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Those who snore always fall asleep first… and are at sleep apnea risk

Sleep Apnea includes three distinct conditions such as Obstructive sleep apnea (OSA), Central sleep apnea (CSA) and Complex or Mixed sleep apnea.

Sometimes, some people may experience this condition due to a disease, such as a throat infection. However, if a person suffers from long-term or severe sleep apnea, this can lead to dangerously low oxygen levels in the blood. In this case, urgent medical attention is required.

Obstructive sleep apnea (OSA) is the most common form of sleep apnea. It is characterized by restlessness during sleep, snoring and sleepiness during the daytime.

Snoring is the vibration of respiratory structures due to obstructed air movement while asleep; this symptom is most recognizable in people with sleep apnea. When snoring stops, breathing may be most obstructed, with the throat becoming too tight to provide enough air to flow through the airway to make a sound. This breathing condition is called apneas (complete cessation of airflow) or hypopneas (50% reduction in airflow), and may occur several times per hour, and may lead to waking from sleep. Because of this, snoring, as well as loud snoring is not a real sign of OSA.

Most men who have a body mass index (BMI) of 40 or more, a neck circumference (in men over 17in), and stick to an unhealthy lifestyle (smoking and drinking alcohol) are at risk of developing OSA. Statistics show that older adults, men, and people with diabetes are more likely to suffer from OSA. However, some women and children can also suffer from this condition.

Is healthy sleep real or just the deepest desire with sleep apnea? In fact, everything is real, even by changing your lifestyle and some behavioral aspects, you can improve OSA. However, the most effective treatment is Continuous Positive Airway Pressure or ‘CPAP’ machine. CPAP machines are used to open up the airways and keep blood oxygen at a healthy level by maintaining a flow of air to the lungs delivered through a facial mask.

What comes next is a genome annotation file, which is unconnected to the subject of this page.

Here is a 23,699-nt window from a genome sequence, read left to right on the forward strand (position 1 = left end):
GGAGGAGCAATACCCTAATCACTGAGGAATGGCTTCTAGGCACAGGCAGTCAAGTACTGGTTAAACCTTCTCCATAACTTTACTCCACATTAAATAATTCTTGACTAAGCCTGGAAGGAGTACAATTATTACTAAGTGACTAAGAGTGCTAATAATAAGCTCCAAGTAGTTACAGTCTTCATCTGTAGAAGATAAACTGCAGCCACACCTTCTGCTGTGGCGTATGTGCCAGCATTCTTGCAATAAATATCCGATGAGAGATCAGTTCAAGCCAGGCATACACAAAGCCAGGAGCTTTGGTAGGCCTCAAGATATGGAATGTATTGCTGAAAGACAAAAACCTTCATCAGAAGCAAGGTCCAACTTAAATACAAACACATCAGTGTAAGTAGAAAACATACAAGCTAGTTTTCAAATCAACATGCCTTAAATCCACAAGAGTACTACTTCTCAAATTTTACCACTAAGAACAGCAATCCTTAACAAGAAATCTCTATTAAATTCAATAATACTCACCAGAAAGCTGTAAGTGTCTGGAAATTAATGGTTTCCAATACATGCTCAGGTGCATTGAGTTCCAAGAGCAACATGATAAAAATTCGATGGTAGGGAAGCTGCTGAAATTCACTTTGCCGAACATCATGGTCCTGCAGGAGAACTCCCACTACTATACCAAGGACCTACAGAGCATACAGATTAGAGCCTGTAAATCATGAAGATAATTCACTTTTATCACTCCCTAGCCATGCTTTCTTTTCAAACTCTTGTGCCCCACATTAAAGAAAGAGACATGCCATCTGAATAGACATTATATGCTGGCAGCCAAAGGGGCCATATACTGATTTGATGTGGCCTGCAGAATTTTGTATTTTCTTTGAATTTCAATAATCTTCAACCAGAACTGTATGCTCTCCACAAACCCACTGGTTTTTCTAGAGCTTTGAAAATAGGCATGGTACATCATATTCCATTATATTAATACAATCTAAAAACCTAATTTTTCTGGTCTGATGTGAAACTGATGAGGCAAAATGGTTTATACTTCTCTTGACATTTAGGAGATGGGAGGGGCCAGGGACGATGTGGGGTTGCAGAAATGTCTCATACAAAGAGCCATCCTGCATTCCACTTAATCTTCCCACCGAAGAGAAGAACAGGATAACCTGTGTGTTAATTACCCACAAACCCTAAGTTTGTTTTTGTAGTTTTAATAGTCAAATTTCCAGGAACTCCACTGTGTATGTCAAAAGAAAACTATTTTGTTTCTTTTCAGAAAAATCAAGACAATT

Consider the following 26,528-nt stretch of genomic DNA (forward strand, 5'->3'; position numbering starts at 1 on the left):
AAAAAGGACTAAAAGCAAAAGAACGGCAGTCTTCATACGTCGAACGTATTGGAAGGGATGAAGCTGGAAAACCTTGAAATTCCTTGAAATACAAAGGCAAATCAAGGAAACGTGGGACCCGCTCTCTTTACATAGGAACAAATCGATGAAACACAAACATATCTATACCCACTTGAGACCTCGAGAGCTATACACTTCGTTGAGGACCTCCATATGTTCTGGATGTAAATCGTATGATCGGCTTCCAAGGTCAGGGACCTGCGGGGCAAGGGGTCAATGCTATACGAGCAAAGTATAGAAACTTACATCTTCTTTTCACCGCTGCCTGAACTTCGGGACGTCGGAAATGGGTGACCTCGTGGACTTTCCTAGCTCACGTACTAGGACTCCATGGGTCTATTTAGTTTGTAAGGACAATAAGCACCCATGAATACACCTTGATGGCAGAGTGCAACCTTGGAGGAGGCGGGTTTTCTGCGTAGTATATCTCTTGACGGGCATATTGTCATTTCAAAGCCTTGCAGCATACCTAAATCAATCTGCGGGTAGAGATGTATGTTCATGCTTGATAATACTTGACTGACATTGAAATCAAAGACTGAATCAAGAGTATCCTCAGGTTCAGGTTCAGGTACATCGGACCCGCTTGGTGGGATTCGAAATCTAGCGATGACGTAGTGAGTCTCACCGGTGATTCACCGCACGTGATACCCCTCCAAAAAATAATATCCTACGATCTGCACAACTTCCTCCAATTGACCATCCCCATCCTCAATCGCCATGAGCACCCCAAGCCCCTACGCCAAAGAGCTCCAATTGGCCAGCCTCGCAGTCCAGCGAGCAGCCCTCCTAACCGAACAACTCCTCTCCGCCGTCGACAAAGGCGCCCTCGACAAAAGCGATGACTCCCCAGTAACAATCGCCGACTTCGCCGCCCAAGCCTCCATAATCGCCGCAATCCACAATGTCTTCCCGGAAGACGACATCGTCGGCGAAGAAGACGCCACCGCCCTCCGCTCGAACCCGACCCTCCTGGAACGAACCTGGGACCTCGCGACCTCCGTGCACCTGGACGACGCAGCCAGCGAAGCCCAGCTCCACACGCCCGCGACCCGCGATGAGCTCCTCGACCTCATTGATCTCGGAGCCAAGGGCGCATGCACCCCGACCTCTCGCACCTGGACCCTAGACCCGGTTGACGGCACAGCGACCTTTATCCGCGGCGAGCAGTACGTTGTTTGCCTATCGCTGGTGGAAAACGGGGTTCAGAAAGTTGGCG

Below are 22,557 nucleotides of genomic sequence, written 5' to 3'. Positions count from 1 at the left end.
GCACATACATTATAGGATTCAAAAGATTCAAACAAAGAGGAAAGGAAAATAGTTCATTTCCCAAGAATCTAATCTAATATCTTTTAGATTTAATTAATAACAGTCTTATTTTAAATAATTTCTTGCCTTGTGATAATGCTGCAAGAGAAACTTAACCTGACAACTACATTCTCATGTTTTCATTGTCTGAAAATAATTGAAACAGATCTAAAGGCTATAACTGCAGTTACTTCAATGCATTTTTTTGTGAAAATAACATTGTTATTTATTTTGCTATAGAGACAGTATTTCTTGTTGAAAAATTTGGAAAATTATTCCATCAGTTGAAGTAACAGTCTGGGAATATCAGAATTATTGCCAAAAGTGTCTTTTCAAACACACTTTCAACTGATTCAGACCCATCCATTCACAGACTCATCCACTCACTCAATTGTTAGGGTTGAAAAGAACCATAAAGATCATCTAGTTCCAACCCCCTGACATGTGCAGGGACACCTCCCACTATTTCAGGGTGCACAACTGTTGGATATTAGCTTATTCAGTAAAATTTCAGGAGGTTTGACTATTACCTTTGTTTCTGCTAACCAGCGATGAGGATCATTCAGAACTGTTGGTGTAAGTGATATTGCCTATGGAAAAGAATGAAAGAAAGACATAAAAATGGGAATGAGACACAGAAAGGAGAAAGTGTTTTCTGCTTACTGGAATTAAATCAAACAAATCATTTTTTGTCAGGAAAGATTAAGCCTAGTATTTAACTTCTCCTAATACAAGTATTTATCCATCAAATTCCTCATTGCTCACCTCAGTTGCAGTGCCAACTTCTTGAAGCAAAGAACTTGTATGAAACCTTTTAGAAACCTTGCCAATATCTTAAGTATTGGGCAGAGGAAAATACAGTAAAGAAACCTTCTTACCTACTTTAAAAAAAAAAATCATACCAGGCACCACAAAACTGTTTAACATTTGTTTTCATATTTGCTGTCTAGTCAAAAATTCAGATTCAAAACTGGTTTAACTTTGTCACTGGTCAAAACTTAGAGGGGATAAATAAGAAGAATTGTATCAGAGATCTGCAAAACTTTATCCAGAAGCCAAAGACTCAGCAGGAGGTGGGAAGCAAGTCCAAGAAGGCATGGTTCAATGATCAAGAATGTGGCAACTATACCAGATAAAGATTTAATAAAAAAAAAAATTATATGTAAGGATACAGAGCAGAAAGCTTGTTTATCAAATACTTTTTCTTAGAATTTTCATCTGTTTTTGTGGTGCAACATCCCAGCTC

There are also people who do not see improvement with this treatment, in this case, they can refer to surgical procedures to widen their airway or remove and tighten soft-tissue in the throat.

Central sleep apnea (CSA) or ‘Cheyne-Stokes respiration’ is associated with an imbalance of the brain's respiratory control centers during both sleep and wakefulness. Due to this condition, low blood oxygen occurs as a result of failures in the brain's feedback mechanisms.

People who suffer from CSA do not struggle to breathe during sleep but may be seen to cycle between periods of fast and slow breathing in order to compensate for drops in blood oxygen known as ‘hypoxemia’. Each person may suffer from the various effects of this condition, everything depends on how severe their apnea is.

Complex or Mixed sleep apnea is a combination of OSA and CSA. According to some studies, it is believed that people suffering from a long-term, severe OCA develop CSA as a result of damage to the brain's feedback mechanisms. It is now known that research continues in the relationship between ASA and CSA in order to understand everything that is about ‘complex’ or ‘mixed’ apneas.


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